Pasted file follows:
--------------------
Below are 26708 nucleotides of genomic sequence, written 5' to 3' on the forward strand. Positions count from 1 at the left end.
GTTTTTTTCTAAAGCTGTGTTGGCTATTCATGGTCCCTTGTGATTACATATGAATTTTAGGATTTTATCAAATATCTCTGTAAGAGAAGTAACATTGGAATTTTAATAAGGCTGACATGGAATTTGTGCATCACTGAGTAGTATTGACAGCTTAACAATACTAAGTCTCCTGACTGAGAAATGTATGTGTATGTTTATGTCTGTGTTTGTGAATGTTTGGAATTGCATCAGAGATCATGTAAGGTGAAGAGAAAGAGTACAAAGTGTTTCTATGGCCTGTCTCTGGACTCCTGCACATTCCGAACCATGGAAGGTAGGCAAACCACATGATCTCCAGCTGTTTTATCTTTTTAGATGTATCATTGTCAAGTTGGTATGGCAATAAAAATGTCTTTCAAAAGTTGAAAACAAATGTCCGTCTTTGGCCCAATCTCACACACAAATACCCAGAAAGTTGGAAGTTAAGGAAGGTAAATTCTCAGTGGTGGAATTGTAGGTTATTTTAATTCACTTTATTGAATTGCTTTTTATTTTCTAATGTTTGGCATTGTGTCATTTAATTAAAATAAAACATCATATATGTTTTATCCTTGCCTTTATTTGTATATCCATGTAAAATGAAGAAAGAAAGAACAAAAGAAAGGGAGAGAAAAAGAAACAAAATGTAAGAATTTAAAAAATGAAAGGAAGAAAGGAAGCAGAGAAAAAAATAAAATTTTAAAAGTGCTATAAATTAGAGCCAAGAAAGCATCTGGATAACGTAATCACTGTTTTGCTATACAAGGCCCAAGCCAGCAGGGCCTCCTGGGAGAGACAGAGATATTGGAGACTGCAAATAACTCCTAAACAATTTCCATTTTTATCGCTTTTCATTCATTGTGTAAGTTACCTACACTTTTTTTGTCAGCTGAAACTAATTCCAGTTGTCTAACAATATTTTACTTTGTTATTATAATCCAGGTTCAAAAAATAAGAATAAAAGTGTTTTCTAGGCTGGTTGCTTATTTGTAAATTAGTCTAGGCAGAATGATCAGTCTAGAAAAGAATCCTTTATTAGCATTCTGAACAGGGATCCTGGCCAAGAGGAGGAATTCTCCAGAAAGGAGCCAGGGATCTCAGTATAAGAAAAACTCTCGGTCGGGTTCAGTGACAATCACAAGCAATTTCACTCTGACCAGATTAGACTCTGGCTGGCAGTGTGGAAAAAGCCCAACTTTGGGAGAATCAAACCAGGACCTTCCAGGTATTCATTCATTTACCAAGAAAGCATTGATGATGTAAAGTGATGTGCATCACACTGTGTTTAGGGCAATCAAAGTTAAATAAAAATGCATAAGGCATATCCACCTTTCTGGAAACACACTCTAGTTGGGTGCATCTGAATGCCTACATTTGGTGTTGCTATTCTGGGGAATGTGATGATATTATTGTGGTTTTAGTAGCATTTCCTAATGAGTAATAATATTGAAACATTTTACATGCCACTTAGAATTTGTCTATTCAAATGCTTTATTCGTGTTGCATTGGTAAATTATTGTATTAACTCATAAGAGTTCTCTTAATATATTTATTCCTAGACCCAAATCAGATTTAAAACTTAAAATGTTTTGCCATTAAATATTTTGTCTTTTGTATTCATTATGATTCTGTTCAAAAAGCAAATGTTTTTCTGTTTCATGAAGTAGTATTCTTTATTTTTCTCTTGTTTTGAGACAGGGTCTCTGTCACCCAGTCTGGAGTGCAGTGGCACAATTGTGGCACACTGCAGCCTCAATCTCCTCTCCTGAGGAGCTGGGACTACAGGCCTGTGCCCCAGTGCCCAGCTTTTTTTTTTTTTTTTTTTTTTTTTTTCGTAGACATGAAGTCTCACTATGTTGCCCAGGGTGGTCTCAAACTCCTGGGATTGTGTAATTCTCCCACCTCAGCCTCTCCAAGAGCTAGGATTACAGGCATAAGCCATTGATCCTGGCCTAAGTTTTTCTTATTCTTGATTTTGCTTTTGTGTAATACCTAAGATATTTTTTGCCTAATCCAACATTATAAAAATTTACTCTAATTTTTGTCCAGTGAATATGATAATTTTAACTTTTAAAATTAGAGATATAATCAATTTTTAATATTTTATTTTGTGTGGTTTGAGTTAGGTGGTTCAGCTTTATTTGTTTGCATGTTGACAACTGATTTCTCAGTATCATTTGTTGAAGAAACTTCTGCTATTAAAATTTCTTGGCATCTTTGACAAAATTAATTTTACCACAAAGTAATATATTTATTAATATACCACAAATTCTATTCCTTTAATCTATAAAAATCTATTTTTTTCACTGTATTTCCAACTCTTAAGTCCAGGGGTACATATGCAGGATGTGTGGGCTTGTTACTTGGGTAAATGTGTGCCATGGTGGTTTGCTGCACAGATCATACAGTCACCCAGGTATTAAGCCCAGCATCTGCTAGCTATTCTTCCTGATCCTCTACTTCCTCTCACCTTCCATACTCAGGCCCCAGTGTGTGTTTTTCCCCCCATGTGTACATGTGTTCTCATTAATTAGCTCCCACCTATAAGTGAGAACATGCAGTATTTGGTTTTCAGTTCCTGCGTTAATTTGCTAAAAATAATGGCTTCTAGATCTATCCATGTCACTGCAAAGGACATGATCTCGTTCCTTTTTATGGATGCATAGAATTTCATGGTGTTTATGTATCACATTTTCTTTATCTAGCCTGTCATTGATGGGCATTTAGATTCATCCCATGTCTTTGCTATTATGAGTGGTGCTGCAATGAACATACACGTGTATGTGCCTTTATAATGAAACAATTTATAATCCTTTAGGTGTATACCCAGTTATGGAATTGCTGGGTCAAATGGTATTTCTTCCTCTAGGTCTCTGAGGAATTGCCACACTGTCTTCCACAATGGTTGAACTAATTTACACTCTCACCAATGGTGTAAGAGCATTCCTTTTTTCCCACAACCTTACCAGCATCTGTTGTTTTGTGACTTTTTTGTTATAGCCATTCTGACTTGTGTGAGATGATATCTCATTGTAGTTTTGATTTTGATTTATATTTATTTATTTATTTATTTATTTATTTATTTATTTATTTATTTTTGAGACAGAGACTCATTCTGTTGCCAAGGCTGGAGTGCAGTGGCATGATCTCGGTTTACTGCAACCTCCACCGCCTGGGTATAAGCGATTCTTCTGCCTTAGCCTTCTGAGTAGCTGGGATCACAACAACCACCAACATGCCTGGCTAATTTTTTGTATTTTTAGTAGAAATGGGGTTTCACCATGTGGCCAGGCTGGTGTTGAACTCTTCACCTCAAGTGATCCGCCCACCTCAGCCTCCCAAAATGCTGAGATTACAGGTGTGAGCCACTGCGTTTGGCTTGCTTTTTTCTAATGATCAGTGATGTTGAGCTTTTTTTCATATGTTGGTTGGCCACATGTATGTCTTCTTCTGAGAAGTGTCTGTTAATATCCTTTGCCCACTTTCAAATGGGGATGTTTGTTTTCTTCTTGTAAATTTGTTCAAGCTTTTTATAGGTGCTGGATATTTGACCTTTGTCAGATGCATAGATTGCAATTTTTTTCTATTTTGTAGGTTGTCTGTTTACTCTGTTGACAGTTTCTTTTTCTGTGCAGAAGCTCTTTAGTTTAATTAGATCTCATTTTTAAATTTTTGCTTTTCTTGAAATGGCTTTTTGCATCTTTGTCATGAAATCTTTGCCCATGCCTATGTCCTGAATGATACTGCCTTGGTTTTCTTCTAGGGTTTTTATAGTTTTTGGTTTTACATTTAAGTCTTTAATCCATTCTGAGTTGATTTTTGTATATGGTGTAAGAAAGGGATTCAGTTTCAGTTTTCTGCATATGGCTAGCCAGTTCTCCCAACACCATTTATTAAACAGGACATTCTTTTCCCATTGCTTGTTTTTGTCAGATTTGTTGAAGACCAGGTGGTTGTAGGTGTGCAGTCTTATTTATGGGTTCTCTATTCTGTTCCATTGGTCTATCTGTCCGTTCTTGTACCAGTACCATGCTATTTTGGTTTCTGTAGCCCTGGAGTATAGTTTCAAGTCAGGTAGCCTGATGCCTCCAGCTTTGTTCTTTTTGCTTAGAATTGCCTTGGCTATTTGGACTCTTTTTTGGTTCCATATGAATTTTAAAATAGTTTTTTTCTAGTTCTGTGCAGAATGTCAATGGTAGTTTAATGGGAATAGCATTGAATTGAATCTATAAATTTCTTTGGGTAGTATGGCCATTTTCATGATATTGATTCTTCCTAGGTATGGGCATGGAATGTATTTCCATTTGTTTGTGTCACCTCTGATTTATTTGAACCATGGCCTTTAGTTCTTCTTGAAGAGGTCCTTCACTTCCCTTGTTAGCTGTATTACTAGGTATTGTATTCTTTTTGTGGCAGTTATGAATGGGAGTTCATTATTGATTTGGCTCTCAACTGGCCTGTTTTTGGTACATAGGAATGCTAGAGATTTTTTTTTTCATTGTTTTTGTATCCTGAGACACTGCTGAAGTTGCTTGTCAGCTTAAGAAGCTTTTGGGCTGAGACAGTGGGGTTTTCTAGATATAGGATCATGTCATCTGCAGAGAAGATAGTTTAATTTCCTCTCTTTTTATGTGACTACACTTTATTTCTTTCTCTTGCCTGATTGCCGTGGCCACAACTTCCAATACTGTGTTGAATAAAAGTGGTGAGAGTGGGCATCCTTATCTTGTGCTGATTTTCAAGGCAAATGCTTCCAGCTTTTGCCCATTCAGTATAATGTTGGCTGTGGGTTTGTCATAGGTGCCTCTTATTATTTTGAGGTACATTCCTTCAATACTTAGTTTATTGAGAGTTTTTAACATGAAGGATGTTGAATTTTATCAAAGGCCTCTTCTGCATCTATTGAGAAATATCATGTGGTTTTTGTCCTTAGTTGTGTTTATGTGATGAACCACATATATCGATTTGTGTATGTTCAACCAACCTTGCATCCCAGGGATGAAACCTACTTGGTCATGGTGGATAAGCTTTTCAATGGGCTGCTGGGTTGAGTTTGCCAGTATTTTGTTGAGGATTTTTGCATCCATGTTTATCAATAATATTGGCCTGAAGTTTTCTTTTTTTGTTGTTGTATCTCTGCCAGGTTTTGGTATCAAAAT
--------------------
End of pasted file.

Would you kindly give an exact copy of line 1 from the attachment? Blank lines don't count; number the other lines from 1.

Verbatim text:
Below are 26708 nucleotides of genomic sequence, written 5' to 3' on the forward strand. Positions count from 1 at the left end.